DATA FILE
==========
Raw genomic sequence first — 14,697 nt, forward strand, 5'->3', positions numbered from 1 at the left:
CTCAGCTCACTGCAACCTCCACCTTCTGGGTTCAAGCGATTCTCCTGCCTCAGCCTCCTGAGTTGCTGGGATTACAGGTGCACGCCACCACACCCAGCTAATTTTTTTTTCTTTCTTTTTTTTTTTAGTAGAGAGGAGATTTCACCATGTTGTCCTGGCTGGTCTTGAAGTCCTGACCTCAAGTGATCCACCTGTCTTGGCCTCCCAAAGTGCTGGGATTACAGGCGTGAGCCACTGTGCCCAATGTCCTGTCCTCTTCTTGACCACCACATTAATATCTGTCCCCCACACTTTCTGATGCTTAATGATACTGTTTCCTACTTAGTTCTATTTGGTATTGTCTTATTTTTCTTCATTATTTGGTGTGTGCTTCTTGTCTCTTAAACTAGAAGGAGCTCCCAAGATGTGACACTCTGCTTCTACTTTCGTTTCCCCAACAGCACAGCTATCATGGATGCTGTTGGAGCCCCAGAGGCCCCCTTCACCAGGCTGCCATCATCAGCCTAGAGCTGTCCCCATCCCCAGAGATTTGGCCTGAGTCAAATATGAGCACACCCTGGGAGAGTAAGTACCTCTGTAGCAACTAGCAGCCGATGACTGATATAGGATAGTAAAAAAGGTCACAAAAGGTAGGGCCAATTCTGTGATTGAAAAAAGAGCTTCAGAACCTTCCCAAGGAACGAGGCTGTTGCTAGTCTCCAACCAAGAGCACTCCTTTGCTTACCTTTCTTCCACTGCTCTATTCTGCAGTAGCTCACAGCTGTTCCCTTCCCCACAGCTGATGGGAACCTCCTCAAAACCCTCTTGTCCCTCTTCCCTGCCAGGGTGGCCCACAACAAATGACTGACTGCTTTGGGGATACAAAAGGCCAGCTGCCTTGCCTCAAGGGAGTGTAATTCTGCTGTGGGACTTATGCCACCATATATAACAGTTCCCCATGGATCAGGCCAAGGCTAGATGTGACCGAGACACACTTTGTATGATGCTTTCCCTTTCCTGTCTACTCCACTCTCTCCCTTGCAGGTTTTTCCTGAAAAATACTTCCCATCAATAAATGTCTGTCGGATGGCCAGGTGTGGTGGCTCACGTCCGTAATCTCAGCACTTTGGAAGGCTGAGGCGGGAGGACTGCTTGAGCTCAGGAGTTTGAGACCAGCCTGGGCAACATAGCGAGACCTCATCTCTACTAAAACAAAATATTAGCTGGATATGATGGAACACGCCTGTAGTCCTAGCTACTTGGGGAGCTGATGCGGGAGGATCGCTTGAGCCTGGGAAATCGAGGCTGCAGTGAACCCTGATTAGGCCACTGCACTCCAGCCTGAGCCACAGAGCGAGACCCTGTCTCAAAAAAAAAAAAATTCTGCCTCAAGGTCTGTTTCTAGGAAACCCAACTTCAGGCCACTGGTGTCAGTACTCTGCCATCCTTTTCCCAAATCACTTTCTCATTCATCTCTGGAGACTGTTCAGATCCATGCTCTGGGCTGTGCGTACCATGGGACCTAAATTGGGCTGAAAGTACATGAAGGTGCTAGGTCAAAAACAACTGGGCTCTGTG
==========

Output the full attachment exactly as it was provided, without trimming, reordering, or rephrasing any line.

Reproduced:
Raw genomic sequence first — 14,697 nt, forward strand, 5'->3', positions numbered from 1 at the left:
CTCAGCTCACTGCAACCTCCACCTTCTGGGTTCAAGCGATTCTCCTGCCTCAGCCTCCTGAGTTGCTGGGATTACAGGTGCACGCCACCACACCCAGCTAATTTTTTTTTCTTTCTTTTTTTTTTTAGTAGAGAGGAGATTTCACCATGTTGTCCTGGCTGGTCTTGAAGTCCTGACCTCAAGTGATCCACCTGTCTTGGCCTCCCAAAGTGCTGGGATTACAGGCGTGAGCCACTGTGCCCAATGTCCTGTCCTCTTCTTGACCACCACATTAATATCTGTCCCCCACACTTTCTGATGCTTAATGATACTGTTTCCTACTTAGTTCTATTTGGTATTGTCTTATTTTTCTTCATTATTTGGTGTGTGCTTCTTGTCTCTTAAACTAGAAGGAGCTCCCAAGATGTGACACTCTGCTTCTACTTTCGTTTCCCCAACAGCACAGCTATCATGGATGCTGTTGGAGCCCCAGAGGCCCCCTTCACCAGGCTGCCATCATCAGCCTAGAGCTGTCCCCATCCCCAGAGATTTGGCCTGAGTCAAATATGAGCACACCCTGGGAGAGTAAGTACCTCTGTAGCAACTAGCAGCCGATGACTGATATAGGATAGTAAAAAAGGTCACAAAAGGTAGGGCCAATTCTGTGATTGAAAAAAGAGCTTCAGAACCTTCCCAAGGAACGAGGCTGTTGCTAGTCTCCAACCAAGAGCACTCCTTTGCTTACCTTTCTTCCACTGCTCTATTCTGCAGTAGCTCACAGCTGTTCCCTTCCCCACAGCTGATGGGAACCTCCTCAAAACCCTCTTGTCCCTCTTCCCTGCCAGGGTGGCCCACAACAAATGACTGACTGCTTTGGGGATACAAAAGGCCAGCTGCCTTGCCTCAAGGGAGTGTAATTCTGCTGTGGGACTTATGCCACCATATATAACAGTTCCCCATGGATCAGGCCAAGGCTAGATGTGACCGAGACACACTTTGTATGATGCTTTCCCTTTCCTGTCTACTCCACTCTCTCCCTTGCAGGTTTTTCCTGAAAAATACTTCCCATCAATAAATGTCTGTCGGATGGCCAGGTGTGGTGGCTCACGTCCGTAATCTCAGCACTTTGGAAGGCTGAGGCGGGAGGACTGCTTGAGCTCAGGAGTTTGAGACCAGCCTGGGCAACATAGCGAGACCTCATCTCTACTAAAACAAAATATTAGCTGGATATGATGGAACACGCCTGTAGTCCTAGCTACTTGGGGAGCTGATGCGGGAGGATCGCTTGAGCCTGGGAAATCGAGGCTGCAGTGAACCCTGATTAGGCCACTGCACTCCAGCCTGAGCCACAGAGCGAGACCCTGTCTCAAAAAAAAAAAAATTCTGCCTCAAGGTCTGTTTCTAGGAAACCCAACTTCAGGCCACTGGTGTCAGTACTCTGCCATCCTTTTCCCAAATCACTTTCTCATTCATCTCTGGAGACTGTTCAGATCCATGCTCTGGGCTGTGCGTACCATGGGACCTAAATTGGGCTGAAAGTACATGAAGGTGCTAGGTCAAAAACAACTGGGCTCTGTG